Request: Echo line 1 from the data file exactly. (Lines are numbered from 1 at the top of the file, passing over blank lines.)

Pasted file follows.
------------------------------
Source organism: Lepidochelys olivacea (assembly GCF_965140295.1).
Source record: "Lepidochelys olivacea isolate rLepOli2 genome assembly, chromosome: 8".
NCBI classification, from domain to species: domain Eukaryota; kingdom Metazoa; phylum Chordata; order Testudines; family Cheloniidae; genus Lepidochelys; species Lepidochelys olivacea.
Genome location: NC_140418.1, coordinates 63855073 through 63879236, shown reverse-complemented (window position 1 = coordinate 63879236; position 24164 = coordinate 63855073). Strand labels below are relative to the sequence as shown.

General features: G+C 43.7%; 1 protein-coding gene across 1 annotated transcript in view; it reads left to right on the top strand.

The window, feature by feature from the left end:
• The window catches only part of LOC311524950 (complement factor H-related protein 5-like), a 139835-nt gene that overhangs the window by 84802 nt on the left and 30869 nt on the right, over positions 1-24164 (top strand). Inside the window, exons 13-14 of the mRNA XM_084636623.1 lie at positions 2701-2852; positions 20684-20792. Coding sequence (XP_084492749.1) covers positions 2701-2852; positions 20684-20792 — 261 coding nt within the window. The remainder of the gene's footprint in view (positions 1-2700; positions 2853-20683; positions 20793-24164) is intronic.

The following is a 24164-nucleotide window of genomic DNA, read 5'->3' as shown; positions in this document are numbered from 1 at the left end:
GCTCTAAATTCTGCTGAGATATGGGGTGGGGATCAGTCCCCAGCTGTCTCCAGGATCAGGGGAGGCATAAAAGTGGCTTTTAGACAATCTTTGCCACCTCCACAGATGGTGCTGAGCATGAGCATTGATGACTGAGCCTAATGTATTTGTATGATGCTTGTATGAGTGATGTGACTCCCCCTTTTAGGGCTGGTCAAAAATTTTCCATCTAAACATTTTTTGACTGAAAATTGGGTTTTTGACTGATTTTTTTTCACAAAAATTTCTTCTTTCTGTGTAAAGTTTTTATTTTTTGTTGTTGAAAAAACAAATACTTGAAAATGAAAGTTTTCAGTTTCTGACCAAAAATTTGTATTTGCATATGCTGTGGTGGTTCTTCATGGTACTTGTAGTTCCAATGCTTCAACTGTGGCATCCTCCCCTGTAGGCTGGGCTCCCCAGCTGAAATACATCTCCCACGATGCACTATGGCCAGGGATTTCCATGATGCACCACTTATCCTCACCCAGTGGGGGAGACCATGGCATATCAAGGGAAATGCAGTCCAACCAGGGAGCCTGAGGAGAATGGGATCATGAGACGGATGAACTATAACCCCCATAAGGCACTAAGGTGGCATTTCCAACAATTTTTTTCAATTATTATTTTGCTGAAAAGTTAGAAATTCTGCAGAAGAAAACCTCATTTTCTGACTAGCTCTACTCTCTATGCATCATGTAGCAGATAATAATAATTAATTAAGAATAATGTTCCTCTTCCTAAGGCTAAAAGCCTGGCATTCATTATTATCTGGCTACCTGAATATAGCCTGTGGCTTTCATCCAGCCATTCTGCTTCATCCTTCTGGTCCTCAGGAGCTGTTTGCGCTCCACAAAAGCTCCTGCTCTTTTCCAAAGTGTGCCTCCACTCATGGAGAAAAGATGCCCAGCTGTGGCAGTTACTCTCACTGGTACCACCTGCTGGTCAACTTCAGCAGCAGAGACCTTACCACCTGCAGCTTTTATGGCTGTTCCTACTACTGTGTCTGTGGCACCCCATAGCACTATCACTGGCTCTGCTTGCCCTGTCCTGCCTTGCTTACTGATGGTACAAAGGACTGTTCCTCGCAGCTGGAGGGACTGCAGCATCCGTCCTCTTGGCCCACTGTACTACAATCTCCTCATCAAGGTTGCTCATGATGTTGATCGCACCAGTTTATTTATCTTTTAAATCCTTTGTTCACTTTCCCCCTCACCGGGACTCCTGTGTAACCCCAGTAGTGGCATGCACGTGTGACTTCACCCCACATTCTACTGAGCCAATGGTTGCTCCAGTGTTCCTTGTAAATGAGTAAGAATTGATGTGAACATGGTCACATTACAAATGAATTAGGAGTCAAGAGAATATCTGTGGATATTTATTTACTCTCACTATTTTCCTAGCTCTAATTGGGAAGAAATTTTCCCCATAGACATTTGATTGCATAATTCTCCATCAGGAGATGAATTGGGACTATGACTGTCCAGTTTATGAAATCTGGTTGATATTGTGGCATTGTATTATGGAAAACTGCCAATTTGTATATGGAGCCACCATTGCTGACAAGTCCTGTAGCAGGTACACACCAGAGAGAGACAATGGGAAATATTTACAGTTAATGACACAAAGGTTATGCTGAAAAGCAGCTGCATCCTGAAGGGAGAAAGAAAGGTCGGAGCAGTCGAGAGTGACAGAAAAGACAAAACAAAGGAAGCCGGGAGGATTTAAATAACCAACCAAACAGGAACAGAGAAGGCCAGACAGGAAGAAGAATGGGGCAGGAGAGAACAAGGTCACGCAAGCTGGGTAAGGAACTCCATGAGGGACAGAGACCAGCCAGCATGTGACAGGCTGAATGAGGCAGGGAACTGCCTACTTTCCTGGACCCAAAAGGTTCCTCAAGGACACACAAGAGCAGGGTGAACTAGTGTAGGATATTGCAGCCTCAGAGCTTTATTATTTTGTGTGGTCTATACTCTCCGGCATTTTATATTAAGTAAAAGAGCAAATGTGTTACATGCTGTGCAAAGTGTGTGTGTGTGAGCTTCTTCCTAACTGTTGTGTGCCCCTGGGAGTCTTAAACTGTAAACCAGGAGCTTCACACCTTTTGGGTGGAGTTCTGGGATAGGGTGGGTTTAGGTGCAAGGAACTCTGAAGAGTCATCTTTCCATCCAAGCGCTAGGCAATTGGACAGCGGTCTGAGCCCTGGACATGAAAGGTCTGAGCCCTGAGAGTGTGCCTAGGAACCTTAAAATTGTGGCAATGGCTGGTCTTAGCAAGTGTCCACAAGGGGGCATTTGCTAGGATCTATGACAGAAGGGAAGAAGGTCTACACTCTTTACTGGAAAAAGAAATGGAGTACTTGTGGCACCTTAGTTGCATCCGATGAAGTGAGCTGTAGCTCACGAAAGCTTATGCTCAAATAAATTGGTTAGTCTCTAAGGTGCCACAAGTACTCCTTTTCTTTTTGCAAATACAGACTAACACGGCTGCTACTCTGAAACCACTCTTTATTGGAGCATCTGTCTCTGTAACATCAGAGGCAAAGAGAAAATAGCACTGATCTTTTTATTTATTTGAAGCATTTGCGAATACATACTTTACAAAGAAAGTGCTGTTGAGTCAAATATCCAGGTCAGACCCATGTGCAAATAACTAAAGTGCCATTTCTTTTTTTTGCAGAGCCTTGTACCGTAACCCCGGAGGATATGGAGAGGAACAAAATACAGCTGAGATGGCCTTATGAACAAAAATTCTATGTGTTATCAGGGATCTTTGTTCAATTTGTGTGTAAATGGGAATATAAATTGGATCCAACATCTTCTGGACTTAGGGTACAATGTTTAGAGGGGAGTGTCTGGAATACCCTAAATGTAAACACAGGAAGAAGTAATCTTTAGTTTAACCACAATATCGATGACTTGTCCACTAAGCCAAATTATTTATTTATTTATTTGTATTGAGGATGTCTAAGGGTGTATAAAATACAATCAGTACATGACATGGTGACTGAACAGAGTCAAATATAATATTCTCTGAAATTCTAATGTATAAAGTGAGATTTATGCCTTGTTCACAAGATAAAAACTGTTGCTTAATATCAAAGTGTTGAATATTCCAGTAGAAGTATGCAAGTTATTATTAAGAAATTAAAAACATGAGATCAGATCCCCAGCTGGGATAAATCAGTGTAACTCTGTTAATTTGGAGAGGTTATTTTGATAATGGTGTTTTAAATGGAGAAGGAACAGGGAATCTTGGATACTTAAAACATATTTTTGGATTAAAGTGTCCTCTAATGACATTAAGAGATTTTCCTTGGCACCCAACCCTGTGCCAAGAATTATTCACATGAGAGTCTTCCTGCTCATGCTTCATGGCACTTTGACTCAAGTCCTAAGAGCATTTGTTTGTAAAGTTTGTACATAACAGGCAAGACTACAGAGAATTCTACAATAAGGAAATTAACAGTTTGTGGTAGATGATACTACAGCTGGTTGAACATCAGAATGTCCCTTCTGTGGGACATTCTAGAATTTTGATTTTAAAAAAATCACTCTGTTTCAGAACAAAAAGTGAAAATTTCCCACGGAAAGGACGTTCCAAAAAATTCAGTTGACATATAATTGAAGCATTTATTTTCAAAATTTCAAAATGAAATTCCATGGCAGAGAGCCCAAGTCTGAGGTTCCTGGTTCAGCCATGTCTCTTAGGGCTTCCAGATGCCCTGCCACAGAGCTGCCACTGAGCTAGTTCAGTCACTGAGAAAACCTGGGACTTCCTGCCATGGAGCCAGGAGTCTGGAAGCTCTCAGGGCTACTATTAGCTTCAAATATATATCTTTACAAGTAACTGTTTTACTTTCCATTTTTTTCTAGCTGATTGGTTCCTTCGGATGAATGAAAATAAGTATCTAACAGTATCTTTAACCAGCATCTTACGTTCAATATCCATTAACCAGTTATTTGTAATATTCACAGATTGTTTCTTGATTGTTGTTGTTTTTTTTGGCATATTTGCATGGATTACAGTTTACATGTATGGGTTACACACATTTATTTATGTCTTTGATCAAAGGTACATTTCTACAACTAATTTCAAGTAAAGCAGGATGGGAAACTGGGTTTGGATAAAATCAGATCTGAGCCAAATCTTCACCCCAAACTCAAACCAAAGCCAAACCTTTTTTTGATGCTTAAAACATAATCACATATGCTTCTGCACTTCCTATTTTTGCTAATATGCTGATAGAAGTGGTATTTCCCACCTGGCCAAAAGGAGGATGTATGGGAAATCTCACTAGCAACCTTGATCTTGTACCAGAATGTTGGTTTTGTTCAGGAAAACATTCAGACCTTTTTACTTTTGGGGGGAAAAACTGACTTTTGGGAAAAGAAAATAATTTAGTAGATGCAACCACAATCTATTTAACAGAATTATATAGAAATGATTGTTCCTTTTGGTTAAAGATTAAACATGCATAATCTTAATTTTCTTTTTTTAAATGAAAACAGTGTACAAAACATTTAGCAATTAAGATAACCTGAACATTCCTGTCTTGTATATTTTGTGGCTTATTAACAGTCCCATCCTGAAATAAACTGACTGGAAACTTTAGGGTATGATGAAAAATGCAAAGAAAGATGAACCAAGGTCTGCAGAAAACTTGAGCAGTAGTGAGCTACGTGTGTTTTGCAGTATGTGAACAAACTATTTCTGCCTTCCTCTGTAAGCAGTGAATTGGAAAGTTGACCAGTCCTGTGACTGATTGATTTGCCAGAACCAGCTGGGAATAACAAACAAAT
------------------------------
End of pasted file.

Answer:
Source organism: Lepidochelys olivacea (assembly GCF_965140295.1).